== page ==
7 US Customer Support Knowledge Base Best Practices

Customer service is the lifeblood of any business. CenturyLink’s customer service is the epitome of constant proof how crucial great customer support is for any brand and how much their reputation depends on it.

It’s not an easy job dealing with clients, however, if you get it wrong, well, the password is a snap. It will end up affecting sales even slightly no matter how hard you try not to. Just like marketing, which relies on relationships with audiences and potential prospects, a company’s customer service must also rely on relationships with current customers. Businesses face competition for customer support just as they would for product quality and sales.

Recently, a new tool has entered the arsenals of customer service representatives around the world; customer service knowledge base.

Customer Support Knowledge Base

In concept, a knowledge base is like an encyclopedia. It is a collection of articles organized in a hierarchy, divided into sections by subject or geography. However, the focus is on your product and the ways to use it. It can, for example, include everything from basic setup to advanced user skills, there are no size restrictions

The majority of companies choose to fully connect their knowledge bases to major websites. This means that the page title, URL, as well as the general design will fit perfectly into your website design concept, and no one will be able to say that you haven’t created it from the start on your. servers.

Research, on the other hand, is easier than a decent structure. A knowledge base is similar to search engines in that you type in a concern or query and receive a list of articles related to that question. Search bars, on the other hand, have been refined expressly for help and related searches.

Steps to Ensuring Quality Customer Service Knowledge Base

Let’s discuss the seven customer support knowledge base best practices that will be useful for the business.

Know the audience

Starting with the documentation requires a thorough understanding of your target audience. Creating the buyer persona that breaks down all the key qualities of your audience is a wonderful method to achieve this. It’s about helping your customers help themselves in the customer knowledge center. That is, the content of your customer support knowledge base should be influenced by what your customers want to know.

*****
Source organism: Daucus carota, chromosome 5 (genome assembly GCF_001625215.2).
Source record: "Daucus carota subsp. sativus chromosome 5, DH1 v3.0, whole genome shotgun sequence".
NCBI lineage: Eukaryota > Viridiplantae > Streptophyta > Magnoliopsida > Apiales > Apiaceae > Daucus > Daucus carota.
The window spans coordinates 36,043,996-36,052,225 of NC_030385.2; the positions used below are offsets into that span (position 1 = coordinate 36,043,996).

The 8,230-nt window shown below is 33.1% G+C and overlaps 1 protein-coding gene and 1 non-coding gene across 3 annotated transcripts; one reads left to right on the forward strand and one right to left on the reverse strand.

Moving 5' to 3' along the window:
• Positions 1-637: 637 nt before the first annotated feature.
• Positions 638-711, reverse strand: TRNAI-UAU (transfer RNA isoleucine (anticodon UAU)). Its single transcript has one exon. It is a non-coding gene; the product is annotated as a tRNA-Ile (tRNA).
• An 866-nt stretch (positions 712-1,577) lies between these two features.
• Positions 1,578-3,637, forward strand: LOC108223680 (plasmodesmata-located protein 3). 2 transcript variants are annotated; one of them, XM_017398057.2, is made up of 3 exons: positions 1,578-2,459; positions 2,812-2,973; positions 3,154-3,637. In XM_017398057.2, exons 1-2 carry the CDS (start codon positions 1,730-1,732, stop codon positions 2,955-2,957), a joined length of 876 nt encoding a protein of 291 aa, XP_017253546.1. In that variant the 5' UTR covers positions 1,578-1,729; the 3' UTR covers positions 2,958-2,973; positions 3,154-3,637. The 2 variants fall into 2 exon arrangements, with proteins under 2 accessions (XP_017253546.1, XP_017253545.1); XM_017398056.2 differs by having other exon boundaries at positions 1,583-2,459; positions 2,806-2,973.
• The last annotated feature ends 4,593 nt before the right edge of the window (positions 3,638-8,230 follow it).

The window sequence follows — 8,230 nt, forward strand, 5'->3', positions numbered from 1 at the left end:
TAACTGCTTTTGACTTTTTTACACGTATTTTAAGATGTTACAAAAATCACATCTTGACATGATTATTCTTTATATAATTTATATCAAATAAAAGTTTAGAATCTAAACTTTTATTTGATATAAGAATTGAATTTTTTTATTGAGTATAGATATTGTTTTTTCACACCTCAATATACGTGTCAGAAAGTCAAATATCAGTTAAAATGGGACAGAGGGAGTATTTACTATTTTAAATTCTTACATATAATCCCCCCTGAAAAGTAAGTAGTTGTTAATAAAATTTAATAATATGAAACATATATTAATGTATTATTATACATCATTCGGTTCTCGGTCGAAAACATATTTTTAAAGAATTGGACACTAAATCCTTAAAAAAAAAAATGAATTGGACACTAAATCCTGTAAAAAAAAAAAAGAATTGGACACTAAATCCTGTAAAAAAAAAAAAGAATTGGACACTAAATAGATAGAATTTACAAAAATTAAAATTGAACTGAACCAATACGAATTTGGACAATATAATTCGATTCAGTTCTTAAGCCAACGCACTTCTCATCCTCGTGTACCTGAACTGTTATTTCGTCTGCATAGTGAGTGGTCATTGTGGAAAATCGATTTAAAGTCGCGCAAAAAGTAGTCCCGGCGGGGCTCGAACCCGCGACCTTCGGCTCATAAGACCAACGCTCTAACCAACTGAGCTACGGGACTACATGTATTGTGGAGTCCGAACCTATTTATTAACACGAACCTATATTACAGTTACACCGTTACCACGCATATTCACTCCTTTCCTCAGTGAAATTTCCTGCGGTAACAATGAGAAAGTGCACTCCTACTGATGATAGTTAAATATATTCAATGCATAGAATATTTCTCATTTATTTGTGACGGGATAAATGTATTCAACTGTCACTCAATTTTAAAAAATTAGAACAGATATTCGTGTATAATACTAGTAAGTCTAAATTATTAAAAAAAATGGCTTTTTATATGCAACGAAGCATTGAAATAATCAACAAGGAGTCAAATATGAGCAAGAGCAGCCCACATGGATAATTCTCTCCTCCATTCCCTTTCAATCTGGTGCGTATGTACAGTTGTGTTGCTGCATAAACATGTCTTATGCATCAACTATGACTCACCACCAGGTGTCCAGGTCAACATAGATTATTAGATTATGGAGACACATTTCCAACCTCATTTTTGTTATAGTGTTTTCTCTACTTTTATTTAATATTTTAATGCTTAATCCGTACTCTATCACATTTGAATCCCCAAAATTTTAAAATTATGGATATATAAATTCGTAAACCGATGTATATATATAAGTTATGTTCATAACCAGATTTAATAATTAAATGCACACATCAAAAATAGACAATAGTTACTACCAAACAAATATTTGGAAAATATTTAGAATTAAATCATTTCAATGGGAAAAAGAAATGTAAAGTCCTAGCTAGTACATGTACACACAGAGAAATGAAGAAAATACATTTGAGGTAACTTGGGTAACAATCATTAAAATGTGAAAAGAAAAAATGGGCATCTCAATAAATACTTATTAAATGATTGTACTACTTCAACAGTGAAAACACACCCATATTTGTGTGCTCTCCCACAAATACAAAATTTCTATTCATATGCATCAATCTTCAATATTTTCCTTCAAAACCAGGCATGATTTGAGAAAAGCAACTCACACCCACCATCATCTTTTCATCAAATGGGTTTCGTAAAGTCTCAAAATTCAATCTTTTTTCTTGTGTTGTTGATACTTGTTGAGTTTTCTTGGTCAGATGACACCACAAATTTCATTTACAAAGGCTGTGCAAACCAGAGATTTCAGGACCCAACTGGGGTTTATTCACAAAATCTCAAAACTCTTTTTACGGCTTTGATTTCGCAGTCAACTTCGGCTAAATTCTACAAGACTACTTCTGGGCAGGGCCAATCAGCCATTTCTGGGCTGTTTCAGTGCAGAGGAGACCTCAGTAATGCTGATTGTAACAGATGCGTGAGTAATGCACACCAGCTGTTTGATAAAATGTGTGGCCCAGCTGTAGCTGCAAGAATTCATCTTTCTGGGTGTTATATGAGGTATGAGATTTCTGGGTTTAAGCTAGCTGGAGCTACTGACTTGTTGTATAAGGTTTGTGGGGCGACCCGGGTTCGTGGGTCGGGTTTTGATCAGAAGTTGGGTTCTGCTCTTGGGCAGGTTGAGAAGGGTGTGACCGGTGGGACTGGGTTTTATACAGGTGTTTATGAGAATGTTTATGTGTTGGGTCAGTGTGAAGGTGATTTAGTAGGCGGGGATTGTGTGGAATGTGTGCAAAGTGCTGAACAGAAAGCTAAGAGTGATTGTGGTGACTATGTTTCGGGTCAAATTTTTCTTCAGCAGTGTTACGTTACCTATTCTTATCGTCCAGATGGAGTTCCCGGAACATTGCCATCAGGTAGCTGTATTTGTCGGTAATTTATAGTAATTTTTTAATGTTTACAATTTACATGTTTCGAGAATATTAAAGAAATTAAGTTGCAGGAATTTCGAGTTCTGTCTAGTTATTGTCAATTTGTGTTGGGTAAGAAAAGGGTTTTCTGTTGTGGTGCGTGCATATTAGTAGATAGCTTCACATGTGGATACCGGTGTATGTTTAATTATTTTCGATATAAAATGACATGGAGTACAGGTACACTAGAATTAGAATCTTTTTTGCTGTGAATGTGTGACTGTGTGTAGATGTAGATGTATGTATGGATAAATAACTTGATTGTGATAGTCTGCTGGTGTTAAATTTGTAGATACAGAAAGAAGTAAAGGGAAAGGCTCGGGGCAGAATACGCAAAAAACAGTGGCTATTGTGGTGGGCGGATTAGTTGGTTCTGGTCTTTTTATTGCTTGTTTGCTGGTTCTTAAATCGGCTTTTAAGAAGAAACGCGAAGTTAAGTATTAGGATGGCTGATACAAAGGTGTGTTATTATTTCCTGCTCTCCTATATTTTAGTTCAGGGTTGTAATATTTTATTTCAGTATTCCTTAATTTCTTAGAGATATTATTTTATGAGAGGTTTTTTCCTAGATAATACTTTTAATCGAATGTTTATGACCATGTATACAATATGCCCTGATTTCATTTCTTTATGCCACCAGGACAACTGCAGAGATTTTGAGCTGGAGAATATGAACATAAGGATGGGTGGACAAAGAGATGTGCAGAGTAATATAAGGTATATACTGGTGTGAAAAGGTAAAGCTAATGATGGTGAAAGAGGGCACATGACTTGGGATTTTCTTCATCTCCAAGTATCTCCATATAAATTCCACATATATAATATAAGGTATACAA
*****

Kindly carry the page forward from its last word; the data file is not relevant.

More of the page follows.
Voice diversity

Many people entrust the entire knowledge base project to a single technical writer or copywriter. This can be useful if you’ve hired someone who knows their way around and can produce knowledge base articles around the keyboard. But it can also be a downside when it comes to representing whatever your customers might need. While the knowledge base may seem like a minor component of your overall operations, keep in mind that almost all of your clients will use it at least once. As a result, getting it right is extremely important. You should make an effort to include people from all levels of the company and from different departments, asking for their opinions on the most important topics of articles to include. People’s views will inevitably diverge and add inclusiveness.

Set the right tone

The brand you have created and the tone you give it, in addition to what you sell, is what your buyers associate with. This is crucial to never lose sight of when writing articles for your knowledge base. It can be difficult to incorporate your personality into discussions about your return policy and billing information. However, maintaining a consistent tone is essential to maintaining an overall, cohesive brand identity that your customers can identify with and connect with.

Pay attention to comments

A sequence of reactions appears at the bottom of each post, whether smileys or thumbs up or down, allowing the user to say whether or not they liked the post. Many platforms even allow users to leave a short comment on what they didn’t like. That’s solid gold when it comes to figuring out how to improve your customer service platform.

Keep it fresh

It is essential to have a dedicated knowledge base person who is responsible for keeping your knowledge base up to date when your rules or response policies change. If you don’t, you risk giving your customers conflicting answers depending on what they will be looking at and where they might be looking for solutions.

Keep it simple

If you have a large number of articles in your customer support knowledge base, consider categorizing them into basic and broad categories so your consumers aren’t overwhelmed with a long list of articles to read. You can also help people find what they’re looking for by asking the most frequently asked questions up front.

Check for updates

When you perform a product upgrade or introduce a new feature or upgrade, you’ll want the documentation ready as soon as possible. People most often turn to the internet for help with new features, and you can also link to your knowledge base articles immediately from your updated blog post. This integration isn’t hard to achieve, but it’s something to be aware of as it goes under the system a lot easier than you might think as you all get ready for the new launch. These upgrades may not break anything, but that’s where the danger lies. Because your articles aren’t updated for longer periods of time, readers will notice references to buttons that don’t exist or have different ID names, which will erode their trust in your help documentation.

Conclusion

The above are the seven Customer Support Knowledge Base best practices, and they will come in handy in improving your customer experiences if properly implemented.


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